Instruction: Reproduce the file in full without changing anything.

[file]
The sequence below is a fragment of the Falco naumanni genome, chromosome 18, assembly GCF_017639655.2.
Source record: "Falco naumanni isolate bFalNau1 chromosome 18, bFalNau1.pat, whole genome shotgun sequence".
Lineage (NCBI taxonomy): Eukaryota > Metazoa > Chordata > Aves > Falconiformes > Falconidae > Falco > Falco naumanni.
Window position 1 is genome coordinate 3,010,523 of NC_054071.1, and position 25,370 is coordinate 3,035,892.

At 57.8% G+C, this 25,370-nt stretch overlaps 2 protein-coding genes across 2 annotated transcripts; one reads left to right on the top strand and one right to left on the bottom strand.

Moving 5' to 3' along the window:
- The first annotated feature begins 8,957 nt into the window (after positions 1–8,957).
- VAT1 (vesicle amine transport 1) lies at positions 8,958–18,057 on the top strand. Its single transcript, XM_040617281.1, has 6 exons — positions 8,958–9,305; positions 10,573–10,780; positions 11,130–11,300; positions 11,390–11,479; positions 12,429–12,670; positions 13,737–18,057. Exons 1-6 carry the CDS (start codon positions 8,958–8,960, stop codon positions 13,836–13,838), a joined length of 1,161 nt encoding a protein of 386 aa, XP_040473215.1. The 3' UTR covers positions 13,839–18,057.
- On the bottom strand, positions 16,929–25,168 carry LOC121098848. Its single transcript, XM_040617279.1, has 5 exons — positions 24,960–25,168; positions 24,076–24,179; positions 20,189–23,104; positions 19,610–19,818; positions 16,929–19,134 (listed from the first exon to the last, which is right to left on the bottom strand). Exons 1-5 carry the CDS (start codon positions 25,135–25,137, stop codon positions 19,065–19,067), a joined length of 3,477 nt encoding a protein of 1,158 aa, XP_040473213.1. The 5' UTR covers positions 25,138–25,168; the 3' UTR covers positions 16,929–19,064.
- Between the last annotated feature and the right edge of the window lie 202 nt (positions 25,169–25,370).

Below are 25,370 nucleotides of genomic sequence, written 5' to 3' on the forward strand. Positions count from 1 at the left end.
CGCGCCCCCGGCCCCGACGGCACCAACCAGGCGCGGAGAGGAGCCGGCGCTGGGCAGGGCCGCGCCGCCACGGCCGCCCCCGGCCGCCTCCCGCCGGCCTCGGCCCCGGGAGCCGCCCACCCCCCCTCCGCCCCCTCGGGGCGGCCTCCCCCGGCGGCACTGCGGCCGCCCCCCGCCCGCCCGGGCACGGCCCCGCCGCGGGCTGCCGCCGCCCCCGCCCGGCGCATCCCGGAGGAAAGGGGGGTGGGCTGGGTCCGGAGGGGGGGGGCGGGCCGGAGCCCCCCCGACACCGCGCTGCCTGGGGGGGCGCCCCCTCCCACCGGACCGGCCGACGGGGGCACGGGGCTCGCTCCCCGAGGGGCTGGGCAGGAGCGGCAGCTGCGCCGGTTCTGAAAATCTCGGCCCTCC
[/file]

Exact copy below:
The sequence below is a fragment of the Falco naumanni genome, chromosome 18, assembly GCF_017639655.2.
Source record: "Falco naumanni isolate bFalNau1 chromosome 18, bFalNau1.pat, whole genome shotgun sequence".
Lineage (NCBI taxonomy): Eukaryota > Metazoa > Chordata > Aves > Falconiformes > Falconidae > Falco > Falco naumanni.
Window position 1 is genome coordinate 3,010,523 of NC_054071.1, and position 25,370 is coordinate 3,035,892.

At 57.8% G+C, this 25,370-nt stretch overlaps 2 protein-coding genes across 2 annotated transcripts; one reads left to right on the top strand and one right to left on the bottom strand.

Moving 5' to 3' along the window:
- The first annotated feature begins 8,957 nt into the window (after positions 1–8,957).
- VAT1 (vesicle amine transport 1) lies at positions 8,958–18,057 on the top strand. Its single transcript, XM_040617281.1, has 6 exons — positions 8,958–9,305; positions 10,573–10,780; positions 11,130–11,300; positions 11,390–11,479; positions 12,429–12,670; positions 13,737–18,057. Exons 1-6 carry the CDS (start codon positions 8,958–8,960, stop codon positions 13,836–13,838), a joined length of 1,161 nt encoding a protein of 386 aa, XP_040473215.1. The 3' UTR covers positions 13,839–18,057.
- On the bottom strand, positions 16,929–25,168 carry LOC121098848. Its single transcript, XM_040617279.1, has 5 exons — positions 24,960–25,168; positions 24,076–24,179; positions 20,189–23,104; positions 19,610–19,818; positions 16,929–19,134 (listed from the first exon to the last, which is right to left on the bottom strand). Exons 1-5 carry the CDS (start codon positions 25,135–25,137, stop codon positions 19,065–19,067), a joined length of 3,477 nt encoding a protein of 1,158 aa, XP_040473213.1. The 5' UTR covers positions 25,138–25,168; the 3' UTR covers positions 16,929–19,064.
- Between the last annotated feature and the right edge of the window lie 202 nt (positions 25,169–25,370).

Below are 25,370 nucleotides of genomic sequence, written 5' to 3' on the forward strand. Positions count from 1 at the left end.
CGCGCCCCCGGCCCCGACGGCACCAACCAGGCGCGGAGAGGAGCCGGCGCTGGGCAGGGCCGCGCCGCCACGGCCGCCCCCGGCCGCCTCCCGCCGGCCTCGGCCCCGGGAGCCGCCCACCCCCCCTCCGCCCCCTCGGGGCGGCCTCCCCCGGCGGCACTGCGGCCGCCCCCCGCCCGCCCGGGCACGGCCCCGCCGCGGGCTGCCGCCGCCCCCGCCCGGCGCATCCCGGAGGAAAGGGGGGTGGGCTGGGTCCGGAGGGGGGGGGCGGGCCGGAGCCCCCCCGACACCGCGCTGCCTGGGGGGGCGCCCCCTCCCACCGGACCGGCCGACGGGGGCACGGGGCTCGCTCCCCGAGGGGCTGGGCAGGAGCGGCAGCTGCGCCGGTTCTGAAAATCTCGGCCCTCC